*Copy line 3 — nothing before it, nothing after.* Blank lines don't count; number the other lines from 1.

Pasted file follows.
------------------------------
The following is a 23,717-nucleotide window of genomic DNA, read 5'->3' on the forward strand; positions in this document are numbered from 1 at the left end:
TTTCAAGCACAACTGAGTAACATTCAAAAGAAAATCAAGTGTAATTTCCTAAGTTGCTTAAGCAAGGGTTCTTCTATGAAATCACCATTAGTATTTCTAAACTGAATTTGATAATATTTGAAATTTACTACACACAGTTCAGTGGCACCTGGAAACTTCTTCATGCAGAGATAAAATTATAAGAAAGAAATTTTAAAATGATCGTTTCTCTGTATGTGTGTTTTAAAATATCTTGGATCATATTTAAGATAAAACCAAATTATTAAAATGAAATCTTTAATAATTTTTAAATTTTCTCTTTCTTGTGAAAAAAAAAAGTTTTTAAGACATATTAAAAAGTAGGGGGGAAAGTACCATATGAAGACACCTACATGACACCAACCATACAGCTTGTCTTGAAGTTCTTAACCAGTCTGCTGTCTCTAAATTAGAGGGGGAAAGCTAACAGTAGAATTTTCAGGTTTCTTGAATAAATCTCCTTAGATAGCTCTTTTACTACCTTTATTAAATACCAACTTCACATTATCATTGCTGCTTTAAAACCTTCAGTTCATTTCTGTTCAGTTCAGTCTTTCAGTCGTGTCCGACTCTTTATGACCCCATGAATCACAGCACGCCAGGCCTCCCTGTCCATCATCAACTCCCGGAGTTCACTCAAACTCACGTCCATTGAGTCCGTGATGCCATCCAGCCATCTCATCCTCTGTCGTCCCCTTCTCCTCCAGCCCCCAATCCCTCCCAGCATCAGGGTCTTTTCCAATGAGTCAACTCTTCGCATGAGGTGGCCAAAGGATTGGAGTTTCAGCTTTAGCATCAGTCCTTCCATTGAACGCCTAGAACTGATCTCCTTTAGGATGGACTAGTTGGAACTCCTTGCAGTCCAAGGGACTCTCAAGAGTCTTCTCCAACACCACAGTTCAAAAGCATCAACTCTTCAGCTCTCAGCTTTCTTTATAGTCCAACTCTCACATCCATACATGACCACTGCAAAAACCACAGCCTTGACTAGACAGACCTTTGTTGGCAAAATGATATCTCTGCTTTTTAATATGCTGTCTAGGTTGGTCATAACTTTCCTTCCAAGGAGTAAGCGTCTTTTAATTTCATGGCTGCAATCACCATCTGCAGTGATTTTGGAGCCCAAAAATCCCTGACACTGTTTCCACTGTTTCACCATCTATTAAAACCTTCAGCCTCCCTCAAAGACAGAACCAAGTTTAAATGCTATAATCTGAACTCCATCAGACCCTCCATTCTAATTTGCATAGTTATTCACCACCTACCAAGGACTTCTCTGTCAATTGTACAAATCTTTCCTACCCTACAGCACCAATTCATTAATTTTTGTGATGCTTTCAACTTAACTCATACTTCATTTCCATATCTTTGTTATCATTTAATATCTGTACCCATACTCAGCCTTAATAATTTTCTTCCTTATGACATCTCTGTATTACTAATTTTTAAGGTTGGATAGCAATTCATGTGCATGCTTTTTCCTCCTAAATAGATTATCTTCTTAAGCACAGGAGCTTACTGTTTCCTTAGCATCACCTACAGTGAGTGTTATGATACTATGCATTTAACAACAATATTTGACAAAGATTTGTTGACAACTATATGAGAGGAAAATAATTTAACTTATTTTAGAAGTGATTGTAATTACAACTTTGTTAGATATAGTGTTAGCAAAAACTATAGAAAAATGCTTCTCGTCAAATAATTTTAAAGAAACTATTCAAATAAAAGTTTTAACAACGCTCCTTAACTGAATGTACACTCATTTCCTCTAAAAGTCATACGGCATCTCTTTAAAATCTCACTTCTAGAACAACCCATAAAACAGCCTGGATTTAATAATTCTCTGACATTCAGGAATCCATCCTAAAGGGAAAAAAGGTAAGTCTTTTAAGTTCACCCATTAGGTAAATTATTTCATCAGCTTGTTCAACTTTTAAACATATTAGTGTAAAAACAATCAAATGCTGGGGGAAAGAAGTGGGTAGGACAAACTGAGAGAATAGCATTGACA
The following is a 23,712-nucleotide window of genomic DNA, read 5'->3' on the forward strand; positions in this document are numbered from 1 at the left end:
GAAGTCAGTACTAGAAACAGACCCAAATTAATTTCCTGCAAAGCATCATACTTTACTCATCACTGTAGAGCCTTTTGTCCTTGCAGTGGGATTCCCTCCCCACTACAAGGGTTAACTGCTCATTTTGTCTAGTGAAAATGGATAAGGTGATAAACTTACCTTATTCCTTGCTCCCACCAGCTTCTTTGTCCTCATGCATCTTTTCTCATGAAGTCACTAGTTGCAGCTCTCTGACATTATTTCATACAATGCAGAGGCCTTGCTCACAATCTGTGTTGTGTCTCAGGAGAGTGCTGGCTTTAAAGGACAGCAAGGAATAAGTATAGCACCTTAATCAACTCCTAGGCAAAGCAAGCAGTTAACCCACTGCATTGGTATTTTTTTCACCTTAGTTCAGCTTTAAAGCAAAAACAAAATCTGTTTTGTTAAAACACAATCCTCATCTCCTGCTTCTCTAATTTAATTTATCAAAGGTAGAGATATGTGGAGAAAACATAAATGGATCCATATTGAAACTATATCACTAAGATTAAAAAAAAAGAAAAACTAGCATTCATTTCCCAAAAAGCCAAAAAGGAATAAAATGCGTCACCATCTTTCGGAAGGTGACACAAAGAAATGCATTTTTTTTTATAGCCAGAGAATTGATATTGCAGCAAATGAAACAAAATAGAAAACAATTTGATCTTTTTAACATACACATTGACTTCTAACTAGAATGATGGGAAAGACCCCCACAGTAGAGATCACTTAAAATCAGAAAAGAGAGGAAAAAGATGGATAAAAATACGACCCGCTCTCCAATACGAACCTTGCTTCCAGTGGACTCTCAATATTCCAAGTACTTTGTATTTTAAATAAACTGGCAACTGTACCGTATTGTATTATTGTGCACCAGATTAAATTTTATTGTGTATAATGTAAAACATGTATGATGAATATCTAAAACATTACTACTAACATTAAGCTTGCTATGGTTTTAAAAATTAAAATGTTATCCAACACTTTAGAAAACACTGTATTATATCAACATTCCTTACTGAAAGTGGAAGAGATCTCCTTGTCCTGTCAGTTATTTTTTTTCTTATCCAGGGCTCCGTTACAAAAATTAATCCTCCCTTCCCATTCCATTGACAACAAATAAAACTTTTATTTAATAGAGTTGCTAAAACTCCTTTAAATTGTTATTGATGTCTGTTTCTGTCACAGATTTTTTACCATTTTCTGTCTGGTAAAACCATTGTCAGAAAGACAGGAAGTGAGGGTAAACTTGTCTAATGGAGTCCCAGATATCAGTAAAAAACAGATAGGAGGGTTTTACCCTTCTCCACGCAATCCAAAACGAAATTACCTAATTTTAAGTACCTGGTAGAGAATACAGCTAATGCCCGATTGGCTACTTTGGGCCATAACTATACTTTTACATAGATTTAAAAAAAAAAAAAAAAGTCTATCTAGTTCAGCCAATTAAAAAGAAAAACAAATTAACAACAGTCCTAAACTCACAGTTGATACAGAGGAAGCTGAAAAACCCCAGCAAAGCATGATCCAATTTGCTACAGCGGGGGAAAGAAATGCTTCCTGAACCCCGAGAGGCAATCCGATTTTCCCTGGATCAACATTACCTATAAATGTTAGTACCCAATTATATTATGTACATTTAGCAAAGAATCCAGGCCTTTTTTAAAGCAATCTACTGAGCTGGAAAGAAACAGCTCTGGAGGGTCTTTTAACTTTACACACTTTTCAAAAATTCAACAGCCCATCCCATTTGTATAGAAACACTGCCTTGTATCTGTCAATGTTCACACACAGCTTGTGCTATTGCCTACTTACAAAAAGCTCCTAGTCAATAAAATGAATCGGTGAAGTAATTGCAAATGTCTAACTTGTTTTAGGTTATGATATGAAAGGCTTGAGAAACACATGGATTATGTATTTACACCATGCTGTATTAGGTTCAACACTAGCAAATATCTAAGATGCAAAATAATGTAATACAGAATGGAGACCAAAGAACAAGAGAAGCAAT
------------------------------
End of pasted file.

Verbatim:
The following is a 23,712-nucleotide window of genomic DNA, read 5'->3' on the forward strand; positions in this document are numbered from 1 at the left end: